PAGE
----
• 1/2 teaspoon ground nutmeg
  • 1/2 teaspoon ground ginger
  • 1 teaspoon vanilla extract
  • 1 cup of unsweetened pumpkin puree
  • 1/4 cup of buttermilk
  • 1/4 cup vegetable oil
  • 1/4 cup unsweetened apple sauce
  • 2 large eggs


  1. Preheat the oven to 350°F.
  2. Mix the flour, baking powder, baking soda, salt, cinnamon, nutmeg, and ginger together in a bowl.
  3. In a separate bowl, mix the pumpkin puree, apple sauce, brown rice syrup, buttermilk (or regular milk or gluten-free non-dairy milk), vegetable oil, eggs, and vanilla extract together.
  4. Mix the dry ingredients and the wet ingredients together until just combined. Be careful not to overmix.
  5. Spoon the batter into paper cups in a muffin pan (or directly into the pan if it has a non-stick surface), filling each cup about three quarters full.
  6. Bake for about twenty-five minutes (but check the muffins at twenty minutes).
  7. When the muffins are ready to remove from the oven, they‘ll spring back into shape when their tops are lightly pressed and a toothpick inserted into the middle of a muffin will come out clean.
  8. Leave the hot muffins in the pan for about five minutes, then remove them and place them on a wire tray to finish cooling.
  9. Store the muffins in a small, airtight container, since gluten-free baked products can lose moisture quite quickly.

The spices can be left out of the recipe if you’d prefer to do this. I nearly always add spices to pumpkin puree and love the combination of flavors. Fortunately, spices in moderation cause no problems for my body. A pumpkin and spice combination is often associated with the fall, but I love it at any time of year, especially in muffins.

References and Resources

The websites mentioned in the references below give useful information about gluten-free grains and celiac disease.

This content is accurate and true to the best of the author’s knowledge and does not substitute for diagnosis, prognosis, treatment, prescription, and/or dietary advice from a licensed health professional. Drugs, supplements, and natural remedies may have dangerous side effects. If pregnant or nursing, consult with a qualified provider on an individual basis. Seek immediate help if you are experiencing a medical emergency.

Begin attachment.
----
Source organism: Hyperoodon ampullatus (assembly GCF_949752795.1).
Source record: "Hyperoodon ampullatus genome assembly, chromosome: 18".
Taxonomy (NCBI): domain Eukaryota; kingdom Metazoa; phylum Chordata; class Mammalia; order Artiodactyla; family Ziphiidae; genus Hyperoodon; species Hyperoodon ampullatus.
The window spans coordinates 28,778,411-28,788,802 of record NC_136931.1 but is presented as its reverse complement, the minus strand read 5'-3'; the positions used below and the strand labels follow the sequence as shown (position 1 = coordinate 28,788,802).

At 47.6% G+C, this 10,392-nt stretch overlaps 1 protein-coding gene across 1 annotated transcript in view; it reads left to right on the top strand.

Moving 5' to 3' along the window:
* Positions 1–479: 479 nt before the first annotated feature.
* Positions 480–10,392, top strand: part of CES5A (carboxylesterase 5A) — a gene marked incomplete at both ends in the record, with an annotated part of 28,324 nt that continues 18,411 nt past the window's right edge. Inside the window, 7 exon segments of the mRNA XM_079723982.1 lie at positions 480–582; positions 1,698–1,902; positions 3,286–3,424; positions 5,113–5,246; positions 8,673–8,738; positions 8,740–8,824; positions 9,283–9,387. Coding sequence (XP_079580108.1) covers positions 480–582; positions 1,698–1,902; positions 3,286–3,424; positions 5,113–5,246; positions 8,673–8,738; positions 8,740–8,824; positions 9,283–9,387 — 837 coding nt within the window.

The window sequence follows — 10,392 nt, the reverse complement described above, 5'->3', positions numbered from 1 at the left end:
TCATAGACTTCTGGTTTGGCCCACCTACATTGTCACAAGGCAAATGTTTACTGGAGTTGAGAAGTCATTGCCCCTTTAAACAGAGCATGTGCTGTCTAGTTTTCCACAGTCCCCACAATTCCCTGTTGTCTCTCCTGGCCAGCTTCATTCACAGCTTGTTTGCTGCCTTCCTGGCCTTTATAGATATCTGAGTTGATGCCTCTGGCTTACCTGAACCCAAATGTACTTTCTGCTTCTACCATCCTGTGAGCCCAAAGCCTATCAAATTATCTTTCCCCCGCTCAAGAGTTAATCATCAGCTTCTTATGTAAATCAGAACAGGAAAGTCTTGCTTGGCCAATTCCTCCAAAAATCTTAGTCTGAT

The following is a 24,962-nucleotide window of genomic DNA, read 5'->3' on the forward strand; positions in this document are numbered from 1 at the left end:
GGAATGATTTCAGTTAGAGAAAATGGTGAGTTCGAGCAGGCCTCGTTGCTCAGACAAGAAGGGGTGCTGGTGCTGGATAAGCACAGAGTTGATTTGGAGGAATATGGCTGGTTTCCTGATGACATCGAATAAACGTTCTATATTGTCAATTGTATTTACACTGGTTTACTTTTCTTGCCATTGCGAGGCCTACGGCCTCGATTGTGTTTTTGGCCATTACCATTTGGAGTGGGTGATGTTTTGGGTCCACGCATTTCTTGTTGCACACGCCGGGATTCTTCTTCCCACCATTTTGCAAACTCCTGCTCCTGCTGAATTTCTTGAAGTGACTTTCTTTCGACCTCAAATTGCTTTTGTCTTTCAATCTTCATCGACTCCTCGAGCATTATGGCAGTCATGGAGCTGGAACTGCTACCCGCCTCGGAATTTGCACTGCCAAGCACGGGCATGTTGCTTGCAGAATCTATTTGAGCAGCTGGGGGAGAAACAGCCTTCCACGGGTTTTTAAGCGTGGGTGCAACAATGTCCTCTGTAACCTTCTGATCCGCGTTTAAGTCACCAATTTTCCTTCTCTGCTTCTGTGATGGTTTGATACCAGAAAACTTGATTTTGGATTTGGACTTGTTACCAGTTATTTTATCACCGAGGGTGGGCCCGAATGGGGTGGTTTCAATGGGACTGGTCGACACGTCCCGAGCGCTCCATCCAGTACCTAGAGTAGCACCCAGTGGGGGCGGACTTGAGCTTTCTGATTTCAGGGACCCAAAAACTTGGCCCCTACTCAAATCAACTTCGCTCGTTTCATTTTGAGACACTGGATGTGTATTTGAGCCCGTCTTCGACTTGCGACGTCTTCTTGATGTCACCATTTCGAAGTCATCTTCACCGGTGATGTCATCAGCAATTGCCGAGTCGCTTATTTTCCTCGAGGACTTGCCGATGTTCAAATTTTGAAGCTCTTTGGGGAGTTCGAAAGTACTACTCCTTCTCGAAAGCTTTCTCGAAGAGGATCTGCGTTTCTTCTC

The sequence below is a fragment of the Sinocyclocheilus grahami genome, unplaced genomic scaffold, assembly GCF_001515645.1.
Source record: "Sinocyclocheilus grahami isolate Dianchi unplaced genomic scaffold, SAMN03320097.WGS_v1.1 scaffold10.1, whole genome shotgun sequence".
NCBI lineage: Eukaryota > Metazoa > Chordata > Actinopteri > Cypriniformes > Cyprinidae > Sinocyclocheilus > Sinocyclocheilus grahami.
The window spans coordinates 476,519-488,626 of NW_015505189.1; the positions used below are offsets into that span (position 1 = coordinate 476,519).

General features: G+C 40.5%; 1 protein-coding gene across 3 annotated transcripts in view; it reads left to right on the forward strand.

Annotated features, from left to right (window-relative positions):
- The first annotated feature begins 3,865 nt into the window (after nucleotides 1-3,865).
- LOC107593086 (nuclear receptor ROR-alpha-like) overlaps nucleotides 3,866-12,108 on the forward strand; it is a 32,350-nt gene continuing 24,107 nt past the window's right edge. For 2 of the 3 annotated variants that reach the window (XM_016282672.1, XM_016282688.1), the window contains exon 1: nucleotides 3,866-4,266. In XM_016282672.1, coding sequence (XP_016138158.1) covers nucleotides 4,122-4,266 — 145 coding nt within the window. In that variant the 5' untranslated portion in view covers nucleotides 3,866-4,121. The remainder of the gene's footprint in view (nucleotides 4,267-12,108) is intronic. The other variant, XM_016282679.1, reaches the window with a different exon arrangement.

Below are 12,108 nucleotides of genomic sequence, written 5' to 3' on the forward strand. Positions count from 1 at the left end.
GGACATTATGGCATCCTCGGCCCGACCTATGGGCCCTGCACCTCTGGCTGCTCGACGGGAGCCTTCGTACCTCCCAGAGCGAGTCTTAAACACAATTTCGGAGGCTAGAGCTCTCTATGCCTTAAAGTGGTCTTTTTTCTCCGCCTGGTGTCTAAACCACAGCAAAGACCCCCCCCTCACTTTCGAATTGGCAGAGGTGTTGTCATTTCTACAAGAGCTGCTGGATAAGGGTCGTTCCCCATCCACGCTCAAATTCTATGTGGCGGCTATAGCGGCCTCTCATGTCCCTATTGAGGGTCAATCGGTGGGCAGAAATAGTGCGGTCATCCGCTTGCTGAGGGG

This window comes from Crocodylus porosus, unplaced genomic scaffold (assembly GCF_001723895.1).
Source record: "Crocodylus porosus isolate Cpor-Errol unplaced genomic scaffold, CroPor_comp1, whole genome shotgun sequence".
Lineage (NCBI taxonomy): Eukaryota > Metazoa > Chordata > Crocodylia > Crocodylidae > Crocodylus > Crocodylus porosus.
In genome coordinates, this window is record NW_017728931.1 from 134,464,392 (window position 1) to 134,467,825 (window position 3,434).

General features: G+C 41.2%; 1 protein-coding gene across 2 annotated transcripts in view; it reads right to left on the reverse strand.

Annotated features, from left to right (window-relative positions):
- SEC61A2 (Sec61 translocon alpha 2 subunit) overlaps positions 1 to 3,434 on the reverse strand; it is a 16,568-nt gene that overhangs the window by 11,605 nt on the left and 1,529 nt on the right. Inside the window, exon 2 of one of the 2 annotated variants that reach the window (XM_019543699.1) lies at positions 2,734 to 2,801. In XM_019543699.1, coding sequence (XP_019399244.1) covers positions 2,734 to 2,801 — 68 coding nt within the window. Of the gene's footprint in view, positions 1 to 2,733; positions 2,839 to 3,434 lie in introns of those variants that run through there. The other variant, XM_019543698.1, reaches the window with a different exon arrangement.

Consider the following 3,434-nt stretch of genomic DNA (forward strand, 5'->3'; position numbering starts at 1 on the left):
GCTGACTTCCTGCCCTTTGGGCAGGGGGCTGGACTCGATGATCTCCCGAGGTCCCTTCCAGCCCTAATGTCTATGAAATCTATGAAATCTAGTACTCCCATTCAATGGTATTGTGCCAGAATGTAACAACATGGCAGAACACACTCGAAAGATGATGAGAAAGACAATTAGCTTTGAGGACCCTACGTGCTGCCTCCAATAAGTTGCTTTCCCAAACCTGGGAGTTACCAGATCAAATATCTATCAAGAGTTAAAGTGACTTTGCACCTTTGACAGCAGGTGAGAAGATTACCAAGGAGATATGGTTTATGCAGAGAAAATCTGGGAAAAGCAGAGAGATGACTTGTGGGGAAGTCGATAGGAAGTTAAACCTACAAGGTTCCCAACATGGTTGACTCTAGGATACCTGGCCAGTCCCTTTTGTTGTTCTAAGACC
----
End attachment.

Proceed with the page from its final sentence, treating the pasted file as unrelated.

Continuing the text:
© 2011 Linda Crampton


Linda Crampton (author) from British Columbia, Canada on April 25, 2012:

Hi, carla. Thank you for the comment! I hope that you enjoy the muffins. The apple sauce provides moisture and a bit of sweetness, so the recipe may need to be adjusted slightly without it. The muffins are easy to make though, so I expect you'll soon find exactly the right recipe to suit you and your daughter!

carla on April 25, 2012:

looks good, gonna try it without the applesauce, as my daughter cannot have fruit.

Linda Crampton (author) from British Columbia, Canada on February 14, 2012:

Hi, AudreyHowitt. It's very interesting to hear about the immediate benefits that you felt after giving up gluten! I can eat gluten, but I definitely need to limit wheat in my diet. Thanks for the comment!

Audrey Howitt from California on February 14, 2012:

Great hub! I stopped eating gluten products about a month ago and am still adjusting my diet, but I feel so much better--my sinuses are less swollen and I lost 3 pounds right off the bat--Thank you for this informative hub!

Linda Crampton (author) from British Columbia, Canada on September 24, 2011:

Hi, Tina. Thank you for the visit and the comment! Gluten intolerance is becoming more common, or at least is being diagnosed more often. It's good that there are other grains that gluten intolerant people can use instead of the ones that contain gluten.

Christina Lornemark from Sweden on September 24, 2011:

Very interesting and informative hub about gluten intolerance! It is a pretty common intolerance these days so the information is needed. Great recipe too!


Linda Crampton (author) from British Columbia, Canada on September 23, 2011:

Thank you very much, Simone! I use rice syrup as a sweetener because it helps to create a moist texture in the muffins, and because the muffins are not overly sweet when they're baked.

Simone Haruko Smith from San Francisco on September 23, 2011:

This is SUCH a useful Hub, AliciaC! I am going to have to give those pumpkin muffins a try- just have to get the rice syrup and special flour first. Thanks so much for sharing the recipe- and the information, too!

Linda Crampton (author) from British Columbia, Canada on September 23, 2011: